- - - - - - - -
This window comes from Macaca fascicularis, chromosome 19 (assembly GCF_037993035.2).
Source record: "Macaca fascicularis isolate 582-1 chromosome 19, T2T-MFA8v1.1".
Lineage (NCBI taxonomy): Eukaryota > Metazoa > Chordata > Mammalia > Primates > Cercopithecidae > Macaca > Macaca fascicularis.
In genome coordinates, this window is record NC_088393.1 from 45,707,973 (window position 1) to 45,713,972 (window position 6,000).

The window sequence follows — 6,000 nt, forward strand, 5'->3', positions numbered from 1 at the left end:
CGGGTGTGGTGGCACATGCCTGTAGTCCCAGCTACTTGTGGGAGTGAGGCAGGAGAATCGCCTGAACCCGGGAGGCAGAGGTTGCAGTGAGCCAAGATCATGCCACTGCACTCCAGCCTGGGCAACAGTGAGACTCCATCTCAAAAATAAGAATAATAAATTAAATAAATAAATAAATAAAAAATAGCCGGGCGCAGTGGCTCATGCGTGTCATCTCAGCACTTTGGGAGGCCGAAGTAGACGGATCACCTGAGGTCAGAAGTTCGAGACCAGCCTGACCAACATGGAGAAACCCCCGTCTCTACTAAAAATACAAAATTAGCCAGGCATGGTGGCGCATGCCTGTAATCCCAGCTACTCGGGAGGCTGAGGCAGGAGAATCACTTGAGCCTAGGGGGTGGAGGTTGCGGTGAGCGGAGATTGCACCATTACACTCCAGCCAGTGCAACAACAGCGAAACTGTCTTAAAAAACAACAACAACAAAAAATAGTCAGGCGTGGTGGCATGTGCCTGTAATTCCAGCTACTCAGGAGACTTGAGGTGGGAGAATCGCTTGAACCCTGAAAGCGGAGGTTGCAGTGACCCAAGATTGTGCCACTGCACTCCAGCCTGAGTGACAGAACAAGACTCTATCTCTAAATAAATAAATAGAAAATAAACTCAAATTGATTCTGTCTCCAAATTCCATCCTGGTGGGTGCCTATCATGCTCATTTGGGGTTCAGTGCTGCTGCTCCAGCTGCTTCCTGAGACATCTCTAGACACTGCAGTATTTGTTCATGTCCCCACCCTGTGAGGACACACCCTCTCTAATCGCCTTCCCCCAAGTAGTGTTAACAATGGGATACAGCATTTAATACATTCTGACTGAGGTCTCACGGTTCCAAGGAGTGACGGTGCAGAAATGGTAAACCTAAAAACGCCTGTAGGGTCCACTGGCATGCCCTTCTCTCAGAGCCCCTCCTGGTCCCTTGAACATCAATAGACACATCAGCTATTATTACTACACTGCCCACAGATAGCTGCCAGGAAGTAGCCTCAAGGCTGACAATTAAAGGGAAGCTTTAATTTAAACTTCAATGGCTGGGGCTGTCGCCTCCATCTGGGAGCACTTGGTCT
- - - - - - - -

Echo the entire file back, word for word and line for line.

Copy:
This window comes from Macaca fascicularis, chromosome 19 (assembly GCF_037993035.2).
Source record: "Macaca fascicularis isolate 582-1 chromosome 19, T2T-MFA8v1.1".
Lineage (NCBI taxonomy): Eukaryota > Metazoa > Chordata > Mammalia > Primates > Cercopithecidae > Macaca > Macaca fascicularis.
In genome coordinates, this window is record NC_088393.1 from 45,707,973 (window position 1) to 45,713,972 (window position 6,000).

The window sequence follows — 6,000 nt, forward strand, 5'->3', positions numbered from 1 at the left end:
CGGGTGTGGTGGCACATGCCTGTAGTCCCAGCTACTTGTGGGAGTGAGGCAGGAGAATCGCCTGAACCCGGGAGGCAGAGGTTGCAGTGAGCCAAGATCATGCCACTGCACTCCAGCCTGGGCAACAGTGAGACTCCATCTCAAAAATAAGAATAATAAATTAAATAAATAAATAAATAAAAAATAGCCGGGCGCAGTGGCTCATGCGTGTCATCTCAGCACTTTGGGAGGCCGAAGTAGACGGATCACCTGAGGTCAGAAGTTCGAGACCAGCCTGACCAACATGGAGAAACCCCCGTCTCTACTAAAAATACAAAATTAGCCAGGCATGGTGGCGCATGCCTGTAATCCCAGCTACTCGGGAGGCTGAGGCAGGAGAATCACTTGAGCCTAGGGGGTGGAGGTTGCGGTGAGCGGAGATTGCACCATTACACTCCAGCCAGTGCAACAACAGCGAAACTGTCTTAAAAAACAACAACAACAAAAAATAGTCAGGCGTGGTGGCATGTGCCTGTAATTCCAGCTACTCAGGAGACTTGAGGTGGGAGAATCGCTTGAACCCTGAAAGCGGAGGTTGCAGTGACCCAAGATTGTGCCACTGCACTCCAGCCTGAGTGACAGAACAAGACTCTATCTCTAAATAAATAAATAGAAAATAAACTCAAATTGATTCTGTCTCCAAATTCCATCCTGGTGGGTGCCTATCATGCTCATTTGGGGTTCAGTGCTGCTGCTCCAGCTGCTTCCTGAGACATCTCTAGACACTGCAGTATTTGTTCATGTCCCCACCCTGTGAGGACACACCCTCTCTAATCGCCTTCCCCCAAGTAGTGTTAACAATGGGATACAGCATTTAATACATTCTGACTGAGGTCTCACGGTTCCAAGGAGTGACGGTGCAGAAATGGTAAACCTAAAAACGCCTGTAGGGTCCACTGGCATGCCCTTCTCTCAGAGCCCCTCCTGGTCCCTTGAACATCAATAGACACATCAGCTATTATTACTACACTGCCCACAGATAGCTGCCAGGAAGTAGCCTCAAGGCTGACAATTAAAGGGAAGCTTTAATTTAAACTTCAATGGCTGGGGCTGTCGCCTCCATCTGGGAGCACTTGGTCT